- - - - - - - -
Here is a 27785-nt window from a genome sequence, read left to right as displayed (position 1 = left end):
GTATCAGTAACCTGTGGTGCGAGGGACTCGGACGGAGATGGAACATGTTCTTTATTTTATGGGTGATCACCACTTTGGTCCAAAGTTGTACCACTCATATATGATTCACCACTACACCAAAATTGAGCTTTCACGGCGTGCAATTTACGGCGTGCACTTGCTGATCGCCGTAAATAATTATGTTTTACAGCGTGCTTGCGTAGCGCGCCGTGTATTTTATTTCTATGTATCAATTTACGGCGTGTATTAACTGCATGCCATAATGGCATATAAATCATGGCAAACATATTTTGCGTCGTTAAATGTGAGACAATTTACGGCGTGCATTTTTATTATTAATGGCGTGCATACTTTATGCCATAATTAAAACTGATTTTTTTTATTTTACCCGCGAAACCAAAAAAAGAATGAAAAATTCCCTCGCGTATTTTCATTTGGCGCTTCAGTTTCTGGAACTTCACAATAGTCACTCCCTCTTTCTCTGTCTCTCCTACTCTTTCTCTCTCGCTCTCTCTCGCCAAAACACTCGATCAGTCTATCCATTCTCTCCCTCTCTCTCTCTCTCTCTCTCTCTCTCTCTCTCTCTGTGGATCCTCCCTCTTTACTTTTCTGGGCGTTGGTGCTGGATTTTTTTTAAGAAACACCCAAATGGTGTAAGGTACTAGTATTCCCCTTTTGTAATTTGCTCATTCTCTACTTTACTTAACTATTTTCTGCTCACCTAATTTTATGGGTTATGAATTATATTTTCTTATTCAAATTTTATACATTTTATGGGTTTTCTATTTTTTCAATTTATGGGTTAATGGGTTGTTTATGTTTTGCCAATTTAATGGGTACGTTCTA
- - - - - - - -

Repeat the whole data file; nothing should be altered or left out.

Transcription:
Here is a 27785-nt window from a genome sequence, read left to right as displayed (position 1 = left end):
GTATCAGTAACCTGTGGTGCGAGGGACTCGGACGGAGATGGAACATGTTCTTTATTTTATGGGTGATCACCACTTTGGTCCAAAGTTGTACCACTCATATATGATTCACCACTACACCAAAATTGAGCTTTCACGGCGTGCAATTTACGGCGTGCACTTGCTGATCGCCGTAAATAATTATGTTTTACAGCGTGCTTGCGTAGCGCGCCGTGTATTTTATTTCTATGTATCAATTTACGGCGTGTATTAACTGCATGCCATAATGGCATATAAATCATGGCAAACATATTTTGCGTCGTTAAATGTGAGACAATTTACGGCGTGCATTTTTATTATTAATGGCGTGCATACTTTATGCCATAATTAAAACTGATTTTTTTTATTTTACCCGCGAAACCAAAAAAAGAATGAAAAATTCCCTCGCGTATTTTCATTTGGCGCTTCAGTTTCTGGAACTTCACAATAGTCACTCCCTCTTTCTCTGTCTCTCCTACTCTTTCTCTCTCGCTCTCTCTCGCCAAAACACTCGATCAGTCTATCCATTCTCTCCCTCTCTCTCTCTCTCTCTCTCTCTCTCTCTCTCTCTGTGGATCCTCCCTCTTTACTTTTCTGGGCGTTGGTGCTGGATTTTTTTTAAGAAACACCCAAATGGTGTAAGGTACTAGTATTCCCCTTTTGTAATTTGCTCATTCTCTACTTTACTTAACTATTTTCTGCTCACCTAATTTTATGGGTTATGAATTATATTTTCTTATTCAAATTTTATACATTTTATGGGTTTTCTATTTTTTCAATTTATGGGTTAATGGGTTGTTTATGTTTTGCCAATTTAATGGGTACGTTCTA